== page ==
Billie Carnes had been selling vintage items through Fab.com for about 10 months when she received notice from the company in October that the category had been terminated, and that her upcoming sale was cancelled.
“I was absolutely blindsided,” Carnes said. “That pretty much ripped the rug out from underneath me.”
Carnes was one of hundreds of vendors who had supplied the ecommerce startup with vintage items for its popular flash sales, offering one-off listings that suppliers would either drop-ship directly to buyers, or send the items to Fab, which would then relay them to the buyer.
The vintage category was a casualty of a major shift in Fab’s business model that the ecommerce startup set in motion in July, when it began phasing out flash sales in favor of a more conventional, inventory-based retail distribution operation. Fab also terminated the food category as it abandoned flash sales.
In addition to Fab cutting ties with vintage vendors, the company’s transition has brought significant layoffs. In October, CEO Jason Goldberg announced that the company was letting 101 people go worldwide. Of those let go, 84 were from Fab’s headquarters in New York.
That followed a reported earlier round of layoffs in July that cut deep in Fab’s European operations, while this week, reports have emerged about a new wave of cuts.
Deb Roth, Fab’s senior vice president of communications, said in a statement that the company will be implementing “a number of management changes … as we streamline the organization,” but would not confirm the specifics of the layoffs.
“It is accurate that Fab is undergoing management changes as we realign the business to execute on our 2014-2017 plan,” Roth said. “As not all of the organizational changes are final yet, we are withholding comment on any specific individuals until later this week.”
Fab explains the move toward a conventional model where inventory is held in a central warehouse as an attempt to speed delivery times. Under the flash-sale model (or short-term event/sell-first, as it is alternately known), suppliers would submit their listings to the site, but hold onto the physical product until it was purchased.
“Since the inventory doesn’t change hands until it has been purchased by a consumer, this model is good for reducing risk while generating sales. That said, it has some inherent challenges, including long lead times between when the customer makes a purchase and when they receive the item,” Kimberly Oliver, a spokeswoman for Fab, explained in an email.
When it first launched, Fab relied on its vendors to ship all items directly to the buyers, though that shipping requirement limited the number of suppliers that the company could work with.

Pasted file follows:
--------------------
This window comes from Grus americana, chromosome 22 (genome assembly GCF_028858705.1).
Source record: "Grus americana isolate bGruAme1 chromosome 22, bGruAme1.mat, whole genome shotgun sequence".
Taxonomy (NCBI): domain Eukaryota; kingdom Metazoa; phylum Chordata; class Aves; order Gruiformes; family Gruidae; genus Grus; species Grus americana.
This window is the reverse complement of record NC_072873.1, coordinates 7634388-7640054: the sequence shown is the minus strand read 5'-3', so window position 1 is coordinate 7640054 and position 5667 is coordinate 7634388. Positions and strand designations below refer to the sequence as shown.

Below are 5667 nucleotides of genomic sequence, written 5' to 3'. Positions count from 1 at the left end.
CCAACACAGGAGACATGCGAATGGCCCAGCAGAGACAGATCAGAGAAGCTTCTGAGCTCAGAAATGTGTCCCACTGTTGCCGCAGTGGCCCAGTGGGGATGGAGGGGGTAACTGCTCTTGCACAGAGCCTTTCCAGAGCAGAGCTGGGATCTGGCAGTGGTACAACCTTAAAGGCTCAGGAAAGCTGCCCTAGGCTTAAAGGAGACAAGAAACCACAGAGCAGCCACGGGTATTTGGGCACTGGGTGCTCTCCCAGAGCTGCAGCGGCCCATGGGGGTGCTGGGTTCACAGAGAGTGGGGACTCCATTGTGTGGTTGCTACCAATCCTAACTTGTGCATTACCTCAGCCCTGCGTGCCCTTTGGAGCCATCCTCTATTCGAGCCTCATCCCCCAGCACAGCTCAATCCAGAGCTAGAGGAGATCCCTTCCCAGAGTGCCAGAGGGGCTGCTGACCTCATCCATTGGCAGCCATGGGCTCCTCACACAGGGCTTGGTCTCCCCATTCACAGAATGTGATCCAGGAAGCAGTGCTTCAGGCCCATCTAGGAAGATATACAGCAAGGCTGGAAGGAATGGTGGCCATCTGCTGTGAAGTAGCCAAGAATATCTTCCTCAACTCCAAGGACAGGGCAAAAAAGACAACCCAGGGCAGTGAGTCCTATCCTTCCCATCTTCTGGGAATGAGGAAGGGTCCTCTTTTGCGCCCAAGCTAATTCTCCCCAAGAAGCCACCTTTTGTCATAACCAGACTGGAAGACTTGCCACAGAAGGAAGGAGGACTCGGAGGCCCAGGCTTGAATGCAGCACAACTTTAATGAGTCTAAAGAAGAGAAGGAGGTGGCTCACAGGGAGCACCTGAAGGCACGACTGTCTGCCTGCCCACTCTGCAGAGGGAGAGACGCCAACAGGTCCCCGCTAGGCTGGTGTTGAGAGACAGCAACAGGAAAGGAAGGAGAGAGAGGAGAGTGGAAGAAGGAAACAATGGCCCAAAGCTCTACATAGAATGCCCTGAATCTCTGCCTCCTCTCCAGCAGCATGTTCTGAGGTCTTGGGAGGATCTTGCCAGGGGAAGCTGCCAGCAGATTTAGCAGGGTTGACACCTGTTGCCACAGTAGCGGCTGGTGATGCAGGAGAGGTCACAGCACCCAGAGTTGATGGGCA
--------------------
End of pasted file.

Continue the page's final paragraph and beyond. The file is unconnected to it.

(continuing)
“To expand our assortment, we established our own distribution center where vendors could bulk ship goods to us, which we would then send out to customers individually. While good for the overall breadth of offering, this structure had the downside of extending the “click-to-ship” time, Oliver said.
“Moving to a data-driven inventory model, where we offer in-stock product in quantities based on what our planners project our customers will buy, has allowed us to reduce click-to-ship times from several weeks to several days,” she added, noting that orders in the continental United States typically arrive within one to three business days.
Fab’s warehouse is located in New Jersey, so items ordered in the tri-state area frequently arrive within 24 hours of placement, according to Oliver.
The business case for terminating the vintage category, which does not lend itself to keeping an on-hand inventory of large quantities of identical SKUs, is small solace for sellers like Carnes, who said that her business had been flourishing on Fab.
Carnes said that she drop-shipped every item that she sold, and is incredulous about the argument that flash sales entailed intolerably long click-to-ship delays.
“I was shipping the day of or the next day, so people were getting my items immediately,” she said. “The flash sale thing worked really well for me. I don’t know what was going on, but I was selling very well on there.”
Prior to becoming a Fab supplier in January, Carnes was operating on Etsy, which she essentially abandoned after things took off with Fab.
“With Fab it was more than full-time,” she said. “There was stuff going on on Etsy, but I was not participating. If I sold something great, but for the most part I was Fab.”
Fab, which displays links back to its suppliers’ websites, inspired Carnes to launch her own site as her business was thriving, though she admitted that Phat Dog Vintage is still “a shell.”
As for her post-Fab life, in addition to building out the website, Carnes said that she is in the process of “reinventing myself on Etsy.”